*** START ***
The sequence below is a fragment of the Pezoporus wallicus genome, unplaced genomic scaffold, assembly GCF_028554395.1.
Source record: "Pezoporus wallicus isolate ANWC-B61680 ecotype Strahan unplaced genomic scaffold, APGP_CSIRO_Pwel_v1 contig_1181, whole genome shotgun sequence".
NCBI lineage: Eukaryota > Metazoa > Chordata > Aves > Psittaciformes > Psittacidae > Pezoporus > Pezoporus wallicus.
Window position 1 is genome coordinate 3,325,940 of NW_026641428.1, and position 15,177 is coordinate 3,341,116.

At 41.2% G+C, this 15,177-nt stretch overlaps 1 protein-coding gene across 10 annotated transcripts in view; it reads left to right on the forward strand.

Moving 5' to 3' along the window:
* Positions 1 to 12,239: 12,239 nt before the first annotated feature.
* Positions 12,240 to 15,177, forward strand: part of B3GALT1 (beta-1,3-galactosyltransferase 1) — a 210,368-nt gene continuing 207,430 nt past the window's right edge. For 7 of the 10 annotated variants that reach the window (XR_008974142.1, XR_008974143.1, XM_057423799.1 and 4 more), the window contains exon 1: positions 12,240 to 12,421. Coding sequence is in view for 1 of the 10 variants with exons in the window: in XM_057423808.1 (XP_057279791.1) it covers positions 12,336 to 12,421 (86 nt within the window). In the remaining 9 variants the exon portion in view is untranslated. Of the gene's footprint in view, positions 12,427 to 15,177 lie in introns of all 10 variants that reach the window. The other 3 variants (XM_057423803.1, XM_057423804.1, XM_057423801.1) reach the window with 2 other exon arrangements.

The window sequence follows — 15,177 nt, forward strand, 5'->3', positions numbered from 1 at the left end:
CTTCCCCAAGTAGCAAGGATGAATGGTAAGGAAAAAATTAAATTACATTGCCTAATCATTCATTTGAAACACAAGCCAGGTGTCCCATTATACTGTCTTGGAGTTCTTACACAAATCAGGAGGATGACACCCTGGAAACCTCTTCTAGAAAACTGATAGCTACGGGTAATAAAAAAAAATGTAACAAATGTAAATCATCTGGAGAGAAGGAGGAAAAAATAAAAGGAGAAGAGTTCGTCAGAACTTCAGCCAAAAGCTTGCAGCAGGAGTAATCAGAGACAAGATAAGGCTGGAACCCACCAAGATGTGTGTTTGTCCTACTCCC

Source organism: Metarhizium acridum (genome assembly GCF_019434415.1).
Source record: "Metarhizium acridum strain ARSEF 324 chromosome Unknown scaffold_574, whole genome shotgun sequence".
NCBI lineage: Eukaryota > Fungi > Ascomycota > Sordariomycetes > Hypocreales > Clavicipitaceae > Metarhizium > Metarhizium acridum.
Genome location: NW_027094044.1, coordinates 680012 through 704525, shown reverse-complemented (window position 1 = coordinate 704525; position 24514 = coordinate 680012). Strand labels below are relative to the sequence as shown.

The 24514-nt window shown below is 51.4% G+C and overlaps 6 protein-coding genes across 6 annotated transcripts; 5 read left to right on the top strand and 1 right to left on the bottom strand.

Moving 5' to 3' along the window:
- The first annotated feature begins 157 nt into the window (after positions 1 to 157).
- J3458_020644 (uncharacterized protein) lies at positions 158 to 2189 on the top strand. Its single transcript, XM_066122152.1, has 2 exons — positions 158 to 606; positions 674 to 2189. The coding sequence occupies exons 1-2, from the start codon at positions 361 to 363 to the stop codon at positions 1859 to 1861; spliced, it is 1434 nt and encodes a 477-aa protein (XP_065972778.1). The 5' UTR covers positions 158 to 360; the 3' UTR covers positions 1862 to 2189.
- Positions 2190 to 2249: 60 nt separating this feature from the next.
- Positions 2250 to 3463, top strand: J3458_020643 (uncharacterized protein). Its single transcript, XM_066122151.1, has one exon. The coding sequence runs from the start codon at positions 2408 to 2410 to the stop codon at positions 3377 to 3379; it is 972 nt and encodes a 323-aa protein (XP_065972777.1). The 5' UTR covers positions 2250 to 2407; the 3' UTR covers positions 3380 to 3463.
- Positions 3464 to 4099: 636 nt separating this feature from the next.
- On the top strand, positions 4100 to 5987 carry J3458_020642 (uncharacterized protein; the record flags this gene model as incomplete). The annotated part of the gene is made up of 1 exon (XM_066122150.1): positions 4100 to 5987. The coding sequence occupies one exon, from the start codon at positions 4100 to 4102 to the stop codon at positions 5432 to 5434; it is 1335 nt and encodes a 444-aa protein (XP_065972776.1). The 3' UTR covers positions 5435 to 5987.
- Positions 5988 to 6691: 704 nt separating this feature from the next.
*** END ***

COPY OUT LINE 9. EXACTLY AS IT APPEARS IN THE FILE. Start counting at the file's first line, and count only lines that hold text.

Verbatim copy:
The window sequence follows — 15,177 nt, forward strand, 5'->3', positions numbered from 1 at the left end: